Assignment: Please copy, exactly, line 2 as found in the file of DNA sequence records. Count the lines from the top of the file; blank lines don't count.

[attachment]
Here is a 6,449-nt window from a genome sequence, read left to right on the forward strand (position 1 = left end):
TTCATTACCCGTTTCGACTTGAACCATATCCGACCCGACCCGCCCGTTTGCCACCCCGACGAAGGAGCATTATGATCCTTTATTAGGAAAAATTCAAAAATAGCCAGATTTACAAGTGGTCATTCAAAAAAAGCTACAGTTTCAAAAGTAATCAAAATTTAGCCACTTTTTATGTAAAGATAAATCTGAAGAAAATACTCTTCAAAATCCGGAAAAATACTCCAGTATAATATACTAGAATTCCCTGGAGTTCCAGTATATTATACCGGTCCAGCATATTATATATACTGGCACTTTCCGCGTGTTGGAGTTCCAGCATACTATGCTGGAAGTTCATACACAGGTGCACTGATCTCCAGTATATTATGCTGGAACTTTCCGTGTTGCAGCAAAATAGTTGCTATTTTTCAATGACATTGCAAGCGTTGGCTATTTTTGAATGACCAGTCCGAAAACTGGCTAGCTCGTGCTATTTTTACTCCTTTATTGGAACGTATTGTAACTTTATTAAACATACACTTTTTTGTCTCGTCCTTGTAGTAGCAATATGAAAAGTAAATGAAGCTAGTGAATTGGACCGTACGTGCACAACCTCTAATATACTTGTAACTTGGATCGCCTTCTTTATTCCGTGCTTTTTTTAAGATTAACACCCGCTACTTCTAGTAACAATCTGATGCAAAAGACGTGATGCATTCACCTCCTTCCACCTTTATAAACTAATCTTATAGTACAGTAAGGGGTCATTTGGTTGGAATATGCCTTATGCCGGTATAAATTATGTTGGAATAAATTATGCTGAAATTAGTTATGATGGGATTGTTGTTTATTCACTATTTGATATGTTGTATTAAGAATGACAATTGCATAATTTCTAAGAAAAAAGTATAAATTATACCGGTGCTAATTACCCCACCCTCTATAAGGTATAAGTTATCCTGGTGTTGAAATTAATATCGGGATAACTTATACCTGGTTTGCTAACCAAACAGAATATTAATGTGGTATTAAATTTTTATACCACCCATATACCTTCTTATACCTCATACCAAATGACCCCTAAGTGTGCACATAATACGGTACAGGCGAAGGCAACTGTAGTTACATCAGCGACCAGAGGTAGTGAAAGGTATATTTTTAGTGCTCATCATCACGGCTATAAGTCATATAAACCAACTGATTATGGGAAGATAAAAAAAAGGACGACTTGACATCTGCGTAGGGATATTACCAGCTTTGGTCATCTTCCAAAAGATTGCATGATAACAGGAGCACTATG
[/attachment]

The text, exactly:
TTCATTACCCGTTTCGACTTGAACCATATCCGACCCGACCCGCCCGTTTGCCACCCCGACGAAGGAGCATTATGATCCTTTATTAGGAAAAATTCAAAAATAGCCAGATTTACAAGTGGTCATTCAAAAAAAGCTACAGTTTCAAAAGTAATCAAAATTTAGCCACTTTTTATGTAAAGATAAATCTGAAGAAAATACTCTTCAAAATCCGGAAAAATACTCCAGTATAATATACTAGAATTCCCTGGAGTTCCAGTATATTATACCGGTCCAGCATATTATATATACTGGCACTTTCCGCGTGTTGGAGTTCCAGCATACTATGCTGGAAGTTCATACACAGGTGCACTGATCTCCAGTATATTATGCTGGAACTTTCCGTGTTGCAGCAAAATAGTTGCTATTTTTCAATGACATTGCAAGCGTTGGCTATTTTTGAATGACCAGTCCGAAAACTGGCTAGCTCGTGCTATTTTTACTCCTTTATTGGAACGTATTGTAACTTTATTAAACATACACTTTTTTGTCTCGTCCTTGTAGTAGCAATATGAAAAGTAAATGAAGCTAGTGAATTGGACCGTACGTGCACAACCTCTAATATACTTGTAACTTGGATCGCCTTCTTTATTCCGTGCTTTTTTTAAGATTAACACCCGCTACTTCTAGTAACAATCTGATGCAAAAGACGTGATGCATTCACCTCCTTCCACCTTTATAAACTAATCTTATAGTACAGTAAGGGGTCATTTGGTTGGAATATGCCTTATGCCGGTATAAATTATGTTGGAATAAATTATGCTGAAATTAGTTATGATGGGATTGTTGTTTATTCACTATTTGATATGTTGTATTAAGAATGACAATTGCATAATTTCTAAGAAAAAAGTATAAATTATACCGGTGCTAATTACCCCACCCTCTATAAGGTATAAGTTATCCTGGTGTTGAAATTAATATCGGGATAACTTATACCTGGTTTGCTAACCAAACAGAATATTAATGTGGTATTAAATTTTTATACCACCCATATACCTTCTTATACCTCATACCAAATGACCCCTAAGTGTGCACATAATACGGTACAGGCGAAGGCAACTGTAGTTACATCAGCGACCAGAGGTAGTGAAAGGTATATTTTTAGTGCTCATCATCACGGCTATAAGTCATATAAACCAACTGATTATGGGAAGATAAAAAAAAGGACGACTTGACATCTGCGTAGGGATATTACCAGCTTTGGTCATCTTCCAAAAGATTGCATGATAACAGGAGCACTATG